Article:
Why Is One Courthouse Known as the “Patent Litigation Capital of America,” and Is That about to Change?

March 2017

The small town of Marshall, located in the judicial Eastern District of Texas, has been described as the "patent litigation capital of America." In 2015, nearly 44% of all US patent cases were filed in the Eastern District of Texas, with its courthouse in Marshall handling more patent cases than the federal district courts for Los Angeles, Chicago, San Francisco, New York, Boston, and Delaware combined.

Patent owners filing infringement lawsuits might prefer the Eastern District of Texas because of its reputation for fast trials and plaintiff-friendly verdicts. However, venue in patent cases is nominally governed by 28 U.S.C. § 1400(b), which provides that patent cases may be filed in a district in which the defendant resides or where the defendant has a place of business and has committed infringing acts. The meaning of the term "resides" can be unclear when the defendant is a company, but in 1957, the Supreme Court ruled in Fourco Glass Co. v. Transmirra Pros. Corp. that venue for patent cases was controlled by § 1400(b) and could not be supplemented by the general venue statute, 28 U.S.C. § 1391. This constrained where a patent infringement lawsuit could be filed.

However, in 1990, the Federal Circuit, the main appeals court responsible for patent issues, held in VE Holding Corp. v. Johnson Gas Appliance Co. that Congressional amendments to the venue laws in the 1980s broadened the general venue statute to apply to all civil cases, including patent infringement lawsuits. This increased the number of states in which patent plaintiffs could file lawsuits, resulting in patent infringement litigation becoming concentrated in a handful of federal courts preferred by plaintiffs, such as the Eastern District of Texas.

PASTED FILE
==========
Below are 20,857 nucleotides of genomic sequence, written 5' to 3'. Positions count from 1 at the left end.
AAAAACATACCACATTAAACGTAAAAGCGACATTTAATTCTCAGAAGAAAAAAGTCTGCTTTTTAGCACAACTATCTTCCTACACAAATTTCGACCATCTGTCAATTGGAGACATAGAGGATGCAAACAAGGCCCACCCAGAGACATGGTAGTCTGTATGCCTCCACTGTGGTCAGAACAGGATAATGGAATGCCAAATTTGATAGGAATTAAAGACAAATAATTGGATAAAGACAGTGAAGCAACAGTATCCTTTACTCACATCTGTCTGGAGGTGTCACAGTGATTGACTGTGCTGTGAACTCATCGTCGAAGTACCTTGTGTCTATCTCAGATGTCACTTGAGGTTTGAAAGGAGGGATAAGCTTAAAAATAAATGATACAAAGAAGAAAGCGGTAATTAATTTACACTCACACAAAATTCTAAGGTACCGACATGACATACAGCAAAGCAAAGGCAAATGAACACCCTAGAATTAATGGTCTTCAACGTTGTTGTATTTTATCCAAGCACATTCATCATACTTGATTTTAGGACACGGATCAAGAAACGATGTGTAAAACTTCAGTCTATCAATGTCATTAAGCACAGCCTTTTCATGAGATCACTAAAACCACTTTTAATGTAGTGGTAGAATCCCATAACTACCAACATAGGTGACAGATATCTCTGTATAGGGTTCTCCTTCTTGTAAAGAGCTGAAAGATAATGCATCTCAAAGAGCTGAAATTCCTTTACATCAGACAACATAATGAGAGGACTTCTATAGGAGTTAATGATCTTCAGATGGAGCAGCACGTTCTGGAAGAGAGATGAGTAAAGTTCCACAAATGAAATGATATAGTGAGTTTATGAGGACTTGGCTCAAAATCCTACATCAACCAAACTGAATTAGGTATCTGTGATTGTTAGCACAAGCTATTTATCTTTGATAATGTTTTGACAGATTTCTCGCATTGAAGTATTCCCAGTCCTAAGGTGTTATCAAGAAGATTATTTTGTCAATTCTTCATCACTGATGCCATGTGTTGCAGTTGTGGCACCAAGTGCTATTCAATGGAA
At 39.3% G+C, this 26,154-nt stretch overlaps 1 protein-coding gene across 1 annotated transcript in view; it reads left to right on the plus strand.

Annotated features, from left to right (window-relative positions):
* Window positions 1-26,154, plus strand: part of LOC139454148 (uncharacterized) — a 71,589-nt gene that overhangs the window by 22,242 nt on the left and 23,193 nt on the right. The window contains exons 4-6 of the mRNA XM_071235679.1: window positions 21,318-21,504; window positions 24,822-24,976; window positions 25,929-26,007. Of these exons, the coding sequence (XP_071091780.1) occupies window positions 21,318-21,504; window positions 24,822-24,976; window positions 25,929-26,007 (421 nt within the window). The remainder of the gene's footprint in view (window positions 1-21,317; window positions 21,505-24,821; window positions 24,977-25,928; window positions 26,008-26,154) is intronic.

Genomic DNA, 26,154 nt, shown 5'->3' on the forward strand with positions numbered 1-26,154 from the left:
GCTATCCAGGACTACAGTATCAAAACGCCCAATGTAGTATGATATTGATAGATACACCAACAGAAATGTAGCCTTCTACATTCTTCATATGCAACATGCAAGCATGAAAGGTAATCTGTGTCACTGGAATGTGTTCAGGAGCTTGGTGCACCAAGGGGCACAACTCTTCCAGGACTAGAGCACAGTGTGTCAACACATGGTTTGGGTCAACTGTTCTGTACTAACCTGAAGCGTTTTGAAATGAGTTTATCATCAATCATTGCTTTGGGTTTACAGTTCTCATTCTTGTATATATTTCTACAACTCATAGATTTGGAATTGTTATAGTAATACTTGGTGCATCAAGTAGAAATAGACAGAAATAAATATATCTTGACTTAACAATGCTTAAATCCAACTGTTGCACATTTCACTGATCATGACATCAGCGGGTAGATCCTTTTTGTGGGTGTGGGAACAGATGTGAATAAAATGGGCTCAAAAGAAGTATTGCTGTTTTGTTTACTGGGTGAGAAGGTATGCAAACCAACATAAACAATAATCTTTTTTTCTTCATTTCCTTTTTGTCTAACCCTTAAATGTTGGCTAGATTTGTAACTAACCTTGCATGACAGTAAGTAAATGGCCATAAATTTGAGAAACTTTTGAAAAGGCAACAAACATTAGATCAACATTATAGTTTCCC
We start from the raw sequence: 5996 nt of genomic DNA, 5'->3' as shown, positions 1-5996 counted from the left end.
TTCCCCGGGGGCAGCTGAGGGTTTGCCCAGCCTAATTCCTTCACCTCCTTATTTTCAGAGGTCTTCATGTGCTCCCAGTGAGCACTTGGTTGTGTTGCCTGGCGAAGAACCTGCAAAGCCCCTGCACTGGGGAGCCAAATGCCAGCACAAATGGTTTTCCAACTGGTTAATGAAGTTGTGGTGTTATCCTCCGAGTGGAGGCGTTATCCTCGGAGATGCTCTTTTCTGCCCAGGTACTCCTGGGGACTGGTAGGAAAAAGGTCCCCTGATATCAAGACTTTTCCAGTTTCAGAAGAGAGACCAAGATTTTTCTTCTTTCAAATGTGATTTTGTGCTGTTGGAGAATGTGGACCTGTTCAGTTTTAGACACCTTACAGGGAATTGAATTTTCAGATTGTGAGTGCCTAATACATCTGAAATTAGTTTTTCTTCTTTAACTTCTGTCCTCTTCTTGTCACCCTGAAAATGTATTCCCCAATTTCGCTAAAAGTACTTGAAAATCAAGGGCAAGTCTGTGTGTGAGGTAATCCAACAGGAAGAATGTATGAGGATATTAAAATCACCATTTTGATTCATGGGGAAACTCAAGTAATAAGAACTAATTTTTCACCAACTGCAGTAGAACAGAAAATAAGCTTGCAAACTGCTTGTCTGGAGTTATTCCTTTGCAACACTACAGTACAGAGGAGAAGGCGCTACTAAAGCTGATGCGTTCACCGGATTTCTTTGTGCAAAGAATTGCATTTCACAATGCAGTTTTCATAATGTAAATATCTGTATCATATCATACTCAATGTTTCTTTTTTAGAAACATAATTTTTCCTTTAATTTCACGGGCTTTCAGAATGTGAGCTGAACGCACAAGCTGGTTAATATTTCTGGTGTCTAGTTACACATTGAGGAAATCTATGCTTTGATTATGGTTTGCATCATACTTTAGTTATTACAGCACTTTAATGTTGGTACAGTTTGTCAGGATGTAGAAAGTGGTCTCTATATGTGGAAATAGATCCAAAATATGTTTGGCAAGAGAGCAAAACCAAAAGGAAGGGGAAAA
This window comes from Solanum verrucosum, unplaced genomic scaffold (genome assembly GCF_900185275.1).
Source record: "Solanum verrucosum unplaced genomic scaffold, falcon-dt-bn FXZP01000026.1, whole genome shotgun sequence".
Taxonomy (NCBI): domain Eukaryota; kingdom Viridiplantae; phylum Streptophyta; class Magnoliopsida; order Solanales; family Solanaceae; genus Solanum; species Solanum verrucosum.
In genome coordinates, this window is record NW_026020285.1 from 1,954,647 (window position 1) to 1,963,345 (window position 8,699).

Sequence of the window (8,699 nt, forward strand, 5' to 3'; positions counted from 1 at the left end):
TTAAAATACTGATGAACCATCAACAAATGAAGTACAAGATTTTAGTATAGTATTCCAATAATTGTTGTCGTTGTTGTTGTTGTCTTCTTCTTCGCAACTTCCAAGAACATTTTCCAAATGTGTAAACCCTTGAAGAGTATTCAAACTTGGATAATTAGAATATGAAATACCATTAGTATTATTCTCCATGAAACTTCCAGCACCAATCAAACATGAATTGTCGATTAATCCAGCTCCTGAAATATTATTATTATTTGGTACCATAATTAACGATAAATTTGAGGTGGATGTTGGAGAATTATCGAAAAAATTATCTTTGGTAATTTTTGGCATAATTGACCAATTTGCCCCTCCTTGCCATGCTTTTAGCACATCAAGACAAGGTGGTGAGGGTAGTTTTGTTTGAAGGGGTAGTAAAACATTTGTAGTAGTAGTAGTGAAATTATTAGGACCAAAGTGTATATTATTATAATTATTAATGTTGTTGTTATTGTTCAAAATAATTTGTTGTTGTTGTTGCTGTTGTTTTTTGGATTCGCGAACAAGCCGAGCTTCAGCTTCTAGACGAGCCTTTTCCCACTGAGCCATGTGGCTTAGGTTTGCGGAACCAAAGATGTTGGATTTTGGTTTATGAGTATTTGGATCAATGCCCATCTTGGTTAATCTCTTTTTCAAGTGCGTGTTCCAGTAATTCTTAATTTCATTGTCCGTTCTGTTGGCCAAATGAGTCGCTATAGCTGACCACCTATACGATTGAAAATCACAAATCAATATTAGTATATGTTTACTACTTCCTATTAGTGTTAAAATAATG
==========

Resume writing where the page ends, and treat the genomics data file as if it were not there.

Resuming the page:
That might soon change. On March 27, 2017, the Supreme Court will hear oral argument in TC Heartland v. Kraft Foods. In this case, Kraft accused TC Heartland of infringing one of Kraft's patents and filed a patent infringement lawsuit in Delaware. TC Heartland sought to transfer the case to Indiana, where it is incorporated, but both the trial court and the Federal Circuit rejected TC Heartland's arguments, stating that TC Heartland was subject to the Delaware court's jurisdiction under the general venue statute.

However, TC Heartland has taken its case to the U.S. Supreme Court, arguing that subsequent Congressional amendments to the venue laws nullify the holding of the VE Holding case. Specifically, in 2011, Congress amended the venue law to read that it governs all civil cases, except as otherwise provided by law. TC Heartland is arguing that these amendments restore the Supreme Court's ruling in Fourco, because the patent-specific venue statute, 28 U.S.C. § 1400(b) is one such law, and limits the number of venues available to patent plaintiffs.

The case has ignited substantial interest both within and outside the legal world, as demonstrated by the nearly 40 amicus briefs filed with the Supreme Court. These briefs represent the views of inventors, law schools, economics professors, the American Bar Association, the American Bankers Association, and numerous technology and pharmaceutical companies, among others. Those supporting TC Heartland argue that the current venue system results in unfair "forum shopping." Others contend that narrowing venue choices would negatively affect individual inventors, who would be forced to file suit effectively on a defendant's "home turf."

The attorneys at Lewis Rice have extensive experience in developing and protecting intellectual property rights, as well as in defending against claims of infringement. If you require assistance with your intellectual property portfolio or with limiting your risk of infringement, please call one of our intellectual property attorneys.

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